The Morrison Government is committed to modernising Australia’s electronic surveillance laws and arrangements, as part of a major reform project to streamline and modernise Australia’s national security legislation.
Minister for Home Affairs Karen Andrews today released a public discussion paper, Reform of Australia’s electronic surveillance framework, in line with the Morrison Government’s long-standing commitment to consult with industry experts and the broader Australian community on important legislative amendments.
“The Government’s proposed reforms will better protect individuals’ information and data, ensure law enforcement and security agencies have the powers they need to investigate serious crimes and threats to security, and clearly identify which agencies can seek access to specific information,” Minister Andrews said.
“The reforms contain appropriate thresholds and robust, effective and consistent controls, limits, safeguards and oversight of the use of these intrusive powers.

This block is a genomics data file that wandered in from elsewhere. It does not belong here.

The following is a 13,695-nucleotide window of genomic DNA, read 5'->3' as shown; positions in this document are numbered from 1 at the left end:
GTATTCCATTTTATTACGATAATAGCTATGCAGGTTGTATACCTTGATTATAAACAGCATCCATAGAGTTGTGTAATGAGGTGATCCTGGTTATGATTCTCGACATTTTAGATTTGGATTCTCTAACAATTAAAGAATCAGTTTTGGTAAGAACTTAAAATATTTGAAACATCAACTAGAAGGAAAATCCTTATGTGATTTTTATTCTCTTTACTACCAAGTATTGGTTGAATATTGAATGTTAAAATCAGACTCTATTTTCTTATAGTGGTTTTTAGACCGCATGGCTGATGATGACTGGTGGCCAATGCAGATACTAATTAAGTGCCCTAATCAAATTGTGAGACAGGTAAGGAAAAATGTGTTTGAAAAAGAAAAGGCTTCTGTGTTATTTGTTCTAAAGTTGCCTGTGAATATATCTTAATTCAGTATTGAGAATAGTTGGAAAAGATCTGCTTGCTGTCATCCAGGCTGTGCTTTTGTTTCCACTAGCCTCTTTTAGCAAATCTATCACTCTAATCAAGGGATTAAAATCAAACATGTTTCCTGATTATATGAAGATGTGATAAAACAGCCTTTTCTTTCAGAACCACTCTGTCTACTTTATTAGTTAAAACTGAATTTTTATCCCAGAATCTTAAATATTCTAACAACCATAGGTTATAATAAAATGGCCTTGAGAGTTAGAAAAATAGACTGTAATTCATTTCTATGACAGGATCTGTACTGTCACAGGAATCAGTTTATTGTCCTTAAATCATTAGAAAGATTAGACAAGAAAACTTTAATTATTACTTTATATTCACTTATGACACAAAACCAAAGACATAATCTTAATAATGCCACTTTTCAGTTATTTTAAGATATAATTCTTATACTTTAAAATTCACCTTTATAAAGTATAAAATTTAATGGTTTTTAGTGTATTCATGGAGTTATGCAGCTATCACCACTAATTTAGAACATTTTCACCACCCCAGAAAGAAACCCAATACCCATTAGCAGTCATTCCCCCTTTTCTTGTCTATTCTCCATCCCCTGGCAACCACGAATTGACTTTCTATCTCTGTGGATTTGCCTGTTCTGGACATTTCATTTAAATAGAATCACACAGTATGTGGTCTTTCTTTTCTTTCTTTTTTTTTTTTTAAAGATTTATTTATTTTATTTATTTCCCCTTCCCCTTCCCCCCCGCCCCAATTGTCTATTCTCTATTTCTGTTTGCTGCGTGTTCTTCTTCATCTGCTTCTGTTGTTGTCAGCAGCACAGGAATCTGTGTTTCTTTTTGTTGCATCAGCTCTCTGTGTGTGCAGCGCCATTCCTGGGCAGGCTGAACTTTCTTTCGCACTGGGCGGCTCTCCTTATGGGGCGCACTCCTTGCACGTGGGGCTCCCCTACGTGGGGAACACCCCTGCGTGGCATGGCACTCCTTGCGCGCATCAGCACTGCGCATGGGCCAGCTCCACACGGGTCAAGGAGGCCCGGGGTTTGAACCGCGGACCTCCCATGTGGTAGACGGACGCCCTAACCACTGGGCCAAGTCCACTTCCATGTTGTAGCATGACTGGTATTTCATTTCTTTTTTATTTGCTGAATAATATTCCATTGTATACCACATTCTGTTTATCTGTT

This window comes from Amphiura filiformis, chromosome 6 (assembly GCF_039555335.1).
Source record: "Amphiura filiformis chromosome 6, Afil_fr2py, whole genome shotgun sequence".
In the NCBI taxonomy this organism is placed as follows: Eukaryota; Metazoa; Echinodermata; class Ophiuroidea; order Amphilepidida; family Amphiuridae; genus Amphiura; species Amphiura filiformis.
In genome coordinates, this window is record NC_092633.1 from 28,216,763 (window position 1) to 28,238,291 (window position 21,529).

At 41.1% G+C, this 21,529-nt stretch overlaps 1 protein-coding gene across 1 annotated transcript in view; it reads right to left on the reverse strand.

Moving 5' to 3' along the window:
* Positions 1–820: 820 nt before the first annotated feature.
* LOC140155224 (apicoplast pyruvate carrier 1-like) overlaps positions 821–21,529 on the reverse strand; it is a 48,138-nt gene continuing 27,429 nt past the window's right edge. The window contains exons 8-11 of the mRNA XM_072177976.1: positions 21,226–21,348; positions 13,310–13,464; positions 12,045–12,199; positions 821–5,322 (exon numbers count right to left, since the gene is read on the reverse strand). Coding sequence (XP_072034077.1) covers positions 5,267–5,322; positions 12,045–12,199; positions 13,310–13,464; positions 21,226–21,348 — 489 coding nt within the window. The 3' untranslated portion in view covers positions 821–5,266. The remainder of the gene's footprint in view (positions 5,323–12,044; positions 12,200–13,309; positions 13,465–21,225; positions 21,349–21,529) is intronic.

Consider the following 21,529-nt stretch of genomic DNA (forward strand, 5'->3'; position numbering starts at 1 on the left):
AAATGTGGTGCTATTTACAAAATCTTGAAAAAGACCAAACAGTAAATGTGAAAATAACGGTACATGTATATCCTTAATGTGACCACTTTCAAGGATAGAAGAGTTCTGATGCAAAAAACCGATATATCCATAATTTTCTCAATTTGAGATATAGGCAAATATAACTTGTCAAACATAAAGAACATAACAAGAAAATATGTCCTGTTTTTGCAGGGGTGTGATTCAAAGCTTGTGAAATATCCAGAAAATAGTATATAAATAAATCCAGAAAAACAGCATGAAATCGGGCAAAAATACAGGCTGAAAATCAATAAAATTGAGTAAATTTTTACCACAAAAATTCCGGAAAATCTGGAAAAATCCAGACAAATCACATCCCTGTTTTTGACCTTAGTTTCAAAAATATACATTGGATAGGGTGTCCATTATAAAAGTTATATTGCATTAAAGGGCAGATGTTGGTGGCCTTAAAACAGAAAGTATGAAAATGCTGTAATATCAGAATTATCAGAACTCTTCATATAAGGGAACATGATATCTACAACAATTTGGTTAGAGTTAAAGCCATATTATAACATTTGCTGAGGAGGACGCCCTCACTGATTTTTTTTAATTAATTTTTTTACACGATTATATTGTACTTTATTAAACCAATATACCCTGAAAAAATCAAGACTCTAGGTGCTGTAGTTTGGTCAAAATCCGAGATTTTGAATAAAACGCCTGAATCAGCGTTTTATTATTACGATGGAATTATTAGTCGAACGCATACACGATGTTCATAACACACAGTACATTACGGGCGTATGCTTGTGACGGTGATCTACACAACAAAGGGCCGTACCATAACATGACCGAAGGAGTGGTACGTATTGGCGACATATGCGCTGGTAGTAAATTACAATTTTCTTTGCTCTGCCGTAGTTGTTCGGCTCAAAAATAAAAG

“The Government will balance the need for agencies to have the powers they require to protect Australians, while ensuring these powers are subject to robust controls, safeguards and oversight.
“Australians can trust the Morrison Government to deliver legislation that is clear, fit-for-purpose, proportionate and enduring, and that will keep Australians safe and protect our way of life.”
The reforms form part of the Government’s response to recommendations from the Comprehensive Review of the Legal Framework of the National Intelligence Community, which concluded that existing laws governing electronic surveillance are overly complex, inconsistent and have been outpaced by rapidly evolving technology.
To read the discussion paper and submit your views visit the Department of Home Affairs website. Public submissions will be accepted until Friday 11 February 2022, at which point the Government will consider all feedback received before presenting legislative reforms to modernise Australia’s electronic surveillance framework.